"We want you to come back," Boim told over 100 ex-pats at a Los Angeles synagogue, the Journal said.
"Boim, who should know, estimated that there are 700,000 to 1 million Israeli ex-pats in the world, of whom some 600,000 are in North America, including 150,000 to 200,000 in the Los Angeles area. Some local Israelis maintain there are as many as 300,000 of their compatriots in Los Angeles , which would represent more than half of all Jews here," the report added.
It said Boim considered anyone with an Israeli passport, including those with dual nationalities, to be ex-pats.
"In Los Angeles , you are physically detached from other people, and even more detached emotionally; you really don't have deep friendships," one expat told the Jewish Journal, adding, "The upside is that you have your private space, people don't constantly pry into your business. But, then, sometimes you feel alone."
UK Jewish group against Israel
"A concerted drive among Diaspora Jews to challenge openly their communities' instinctive support for Israel is causing intense debate this week from Britain to America and Australia," the Jewish Chronicle reported this week.
The group, called Independent Jewish Voices, has is made up of over 100 British Jewish "intellectuals and prominent figures," that have "publicly dissociating themselves from mainstream Jewish support in the UK for Israel," the JC added.
One of its members was quoted as saying that the group was formed "out of our frustration with the widespread misconception that the Jews of this country ( UK) speak with one voice and that this voice supports the Israeli government's policies," the report said.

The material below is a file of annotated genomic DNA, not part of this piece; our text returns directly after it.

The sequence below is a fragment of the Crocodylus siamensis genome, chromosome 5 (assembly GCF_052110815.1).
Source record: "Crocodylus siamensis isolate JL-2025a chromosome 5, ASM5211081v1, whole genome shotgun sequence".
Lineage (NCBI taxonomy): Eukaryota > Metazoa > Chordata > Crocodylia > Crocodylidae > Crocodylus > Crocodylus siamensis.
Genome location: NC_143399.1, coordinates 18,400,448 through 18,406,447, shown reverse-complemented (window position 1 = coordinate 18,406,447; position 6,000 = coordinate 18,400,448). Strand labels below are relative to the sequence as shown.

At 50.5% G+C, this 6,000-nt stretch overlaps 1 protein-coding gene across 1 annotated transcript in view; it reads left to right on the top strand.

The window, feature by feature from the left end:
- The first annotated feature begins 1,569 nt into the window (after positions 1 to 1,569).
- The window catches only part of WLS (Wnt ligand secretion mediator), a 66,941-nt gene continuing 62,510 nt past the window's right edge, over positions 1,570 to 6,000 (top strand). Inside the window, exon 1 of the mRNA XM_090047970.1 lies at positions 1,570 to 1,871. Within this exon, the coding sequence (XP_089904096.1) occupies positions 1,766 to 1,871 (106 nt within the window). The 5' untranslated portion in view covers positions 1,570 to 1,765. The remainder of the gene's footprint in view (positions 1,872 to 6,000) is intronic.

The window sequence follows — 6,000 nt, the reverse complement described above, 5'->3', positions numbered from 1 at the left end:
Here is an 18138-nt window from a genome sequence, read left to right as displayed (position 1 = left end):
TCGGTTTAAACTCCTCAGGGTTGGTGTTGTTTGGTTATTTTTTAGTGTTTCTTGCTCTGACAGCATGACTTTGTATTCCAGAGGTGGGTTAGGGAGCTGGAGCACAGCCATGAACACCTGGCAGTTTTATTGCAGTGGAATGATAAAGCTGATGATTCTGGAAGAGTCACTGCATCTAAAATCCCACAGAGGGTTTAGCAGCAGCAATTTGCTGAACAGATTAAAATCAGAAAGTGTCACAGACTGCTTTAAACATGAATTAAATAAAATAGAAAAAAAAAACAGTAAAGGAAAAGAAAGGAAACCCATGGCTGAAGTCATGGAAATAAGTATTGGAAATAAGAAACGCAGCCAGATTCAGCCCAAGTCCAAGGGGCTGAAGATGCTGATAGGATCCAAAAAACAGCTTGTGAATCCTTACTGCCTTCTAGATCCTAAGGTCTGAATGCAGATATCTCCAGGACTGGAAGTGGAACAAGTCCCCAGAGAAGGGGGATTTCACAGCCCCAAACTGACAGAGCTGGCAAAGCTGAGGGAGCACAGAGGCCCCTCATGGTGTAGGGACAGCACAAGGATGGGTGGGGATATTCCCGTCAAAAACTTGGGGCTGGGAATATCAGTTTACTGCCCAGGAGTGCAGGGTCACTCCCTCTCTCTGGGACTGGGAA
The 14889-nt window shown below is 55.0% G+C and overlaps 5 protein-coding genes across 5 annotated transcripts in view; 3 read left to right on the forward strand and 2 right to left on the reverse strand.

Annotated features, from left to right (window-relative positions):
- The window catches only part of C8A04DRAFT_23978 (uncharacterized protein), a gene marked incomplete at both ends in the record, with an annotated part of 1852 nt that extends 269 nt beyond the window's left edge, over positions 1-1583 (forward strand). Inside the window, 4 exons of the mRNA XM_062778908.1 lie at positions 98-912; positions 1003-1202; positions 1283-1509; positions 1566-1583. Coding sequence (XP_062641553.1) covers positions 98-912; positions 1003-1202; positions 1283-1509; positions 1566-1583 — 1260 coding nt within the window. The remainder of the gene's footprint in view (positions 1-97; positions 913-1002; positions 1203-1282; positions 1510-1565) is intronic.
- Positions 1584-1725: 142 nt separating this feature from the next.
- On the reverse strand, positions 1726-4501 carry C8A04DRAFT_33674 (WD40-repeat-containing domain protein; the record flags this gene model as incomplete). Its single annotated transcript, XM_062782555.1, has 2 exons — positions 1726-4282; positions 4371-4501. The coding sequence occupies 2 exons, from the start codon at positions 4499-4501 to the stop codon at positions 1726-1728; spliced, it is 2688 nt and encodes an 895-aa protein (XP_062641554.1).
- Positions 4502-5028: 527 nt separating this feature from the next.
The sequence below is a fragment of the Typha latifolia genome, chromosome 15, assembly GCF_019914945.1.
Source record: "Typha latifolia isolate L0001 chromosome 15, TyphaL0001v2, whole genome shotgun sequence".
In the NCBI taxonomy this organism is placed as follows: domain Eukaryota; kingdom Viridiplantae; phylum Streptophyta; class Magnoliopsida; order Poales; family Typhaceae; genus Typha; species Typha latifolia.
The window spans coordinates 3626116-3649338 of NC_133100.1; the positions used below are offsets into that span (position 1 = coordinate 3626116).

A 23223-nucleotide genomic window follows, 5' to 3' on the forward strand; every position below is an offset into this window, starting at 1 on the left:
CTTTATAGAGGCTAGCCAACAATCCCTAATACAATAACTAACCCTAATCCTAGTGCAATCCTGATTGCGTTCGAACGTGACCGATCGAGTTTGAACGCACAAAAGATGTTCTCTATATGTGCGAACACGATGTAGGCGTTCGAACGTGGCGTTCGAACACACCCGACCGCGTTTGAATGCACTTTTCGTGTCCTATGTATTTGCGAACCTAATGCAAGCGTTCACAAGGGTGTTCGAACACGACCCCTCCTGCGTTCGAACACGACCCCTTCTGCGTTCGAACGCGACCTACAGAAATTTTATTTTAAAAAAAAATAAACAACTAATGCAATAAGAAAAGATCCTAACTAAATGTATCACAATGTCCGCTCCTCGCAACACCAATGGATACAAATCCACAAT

According to the JC, "similar movements are gaining ground" in the US and Australia.
The new anti-Semitism
Meanwhile, an American Jewish English Professor at the University of Indiana has published an article in the New York Times's Art Section criticizing "progressive" Jewish critics of Zionism, the Jewish Week reported.
The article, "Progressive Jewish Thought and the New Anti-Semitism," authored by Alvin Rosenfeld, sought to advance debate without smearing "Israel with a Nazi brush or a South African apartheid brush," Rosenfeld was quoted by the Jewish week as saying.
While the report said his work was applauded by some scholars, others condemned it.
Anti-Israel radio host Esther Kaplan, who is included in Rosenfeld's paper, was quoted as saying, "Israel will become a punching bag for every good reason and maybe a couple of bad ones, too. And so what? This new wave of activism has healthy roots."